- 1 a large animal with four legs, a mane (= long thick hair on its neck) and a tail. Horses are used for riding on, pulling carriages, etc. He mounted his horse and rode off. a horse and cart see also colt, filly, foal, gelding, mare, stallion Wordfinderbridle, gallop, harness, horse, paddock, rein, stable, stirrup, tack, thoroughbred See related entries: Farm animals, Domesticated mammals
- 2the horses [plural] (informal) horse racing He lost a lot of money on the horses (= by gambling on races).
- 3= vaulting horse see also clothes horse, hobby horse, Quarter Horse, rocking horse, seahorse, stalking horse, Trojan horse, white horses Word Origin Old English hors, of Germanic origin; related to Dutch ros and German Ross.Extra examples He got a part as the rear end of a pantomime horse. He urged his horse into a gallop. He was jailed for 15 years for nobbling a horse that had been going to run in the Derby. He was mounted on the finest horse you could ever see. He won second prize in a horse show. Heavy horses were used for delivering beer. Hundreds of animals are bought and sold at the annual horse fair. Several horses trotted past us. She has a knack for handling horses. The brewery had 25 heavy horses delivering beer in London. The car in front was pulling a horse box. The cart overturned, the horse plunging and rearing in its traces. The horse stumbled and threw its rider. The horse trough was full of stagnant water. The race organizers became suspicious when the two most fancied horses finished last. The weary horse plodded up the hill. There are ten horses running in the next race. They collected tissue samples for cloning from 75 champion horses. They passed an old horse pulling a cart full of apples. They would need fresh horses if they were to reach the border the next day. Three horses fell when a loose horse ran across the track. horse-drawn vehicles political horse-tradingIdioms (British English) to support somebody/something that is not successful (informal) to behave in a way that shows you think you are better than other people to change to a different or new activity while you are in the middle of something else; to change from supporting one person or thing to another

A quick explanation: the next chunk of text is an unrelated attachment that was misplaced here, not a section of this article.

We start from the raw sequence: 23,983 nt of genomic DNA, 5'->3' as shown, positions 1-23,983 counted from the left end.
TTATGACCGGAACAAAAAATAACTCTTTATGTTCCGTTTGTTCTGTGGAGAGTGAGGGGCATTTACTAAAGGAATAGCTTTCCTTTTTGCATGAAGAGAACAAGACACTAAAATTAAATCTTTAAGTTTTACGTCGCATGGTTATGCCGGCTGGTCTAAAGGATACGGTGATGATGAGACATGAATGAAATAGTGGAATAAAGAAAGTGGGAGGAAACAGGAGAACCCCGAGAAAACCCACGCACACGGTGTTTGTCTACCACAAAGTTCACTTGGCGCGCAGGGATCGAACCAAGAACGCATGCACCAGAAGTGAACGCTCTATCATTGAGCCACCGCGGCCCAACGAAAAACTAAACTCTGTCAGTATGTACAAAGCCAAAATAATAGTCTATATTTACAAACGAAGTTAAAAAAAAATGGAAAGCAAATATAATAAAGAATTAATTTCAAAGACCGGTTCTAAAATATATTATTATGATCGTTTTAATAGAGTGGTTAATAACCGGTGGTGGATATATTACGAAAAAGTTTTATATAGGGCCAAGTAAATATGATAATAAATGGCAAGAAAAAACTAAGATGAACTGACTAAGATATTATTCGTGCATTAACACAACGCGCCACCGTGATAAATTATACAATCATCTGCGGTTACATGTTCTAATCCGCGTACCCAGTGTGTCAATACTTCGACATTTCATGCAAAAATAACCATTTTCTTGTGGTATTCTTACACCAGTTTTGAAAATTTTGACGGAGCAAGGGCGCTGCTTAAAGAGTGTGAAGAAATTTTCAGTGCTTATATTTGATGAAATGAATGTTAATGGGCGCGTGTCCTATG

- 1(British English) a person who does not tell other people much about their life, and who surprises other people by having interesting qualities
- 2a person taking part in a race, etc. who surprises everyone by winning
to try to prevent or avoid loss or damage when it is already too late to do so
used to say that nothing would prevent somebody from doing something or make them do something they do not want to do
(saying) you can give somebody the opportunity to do something, but you cannot force them to do it if they do not want to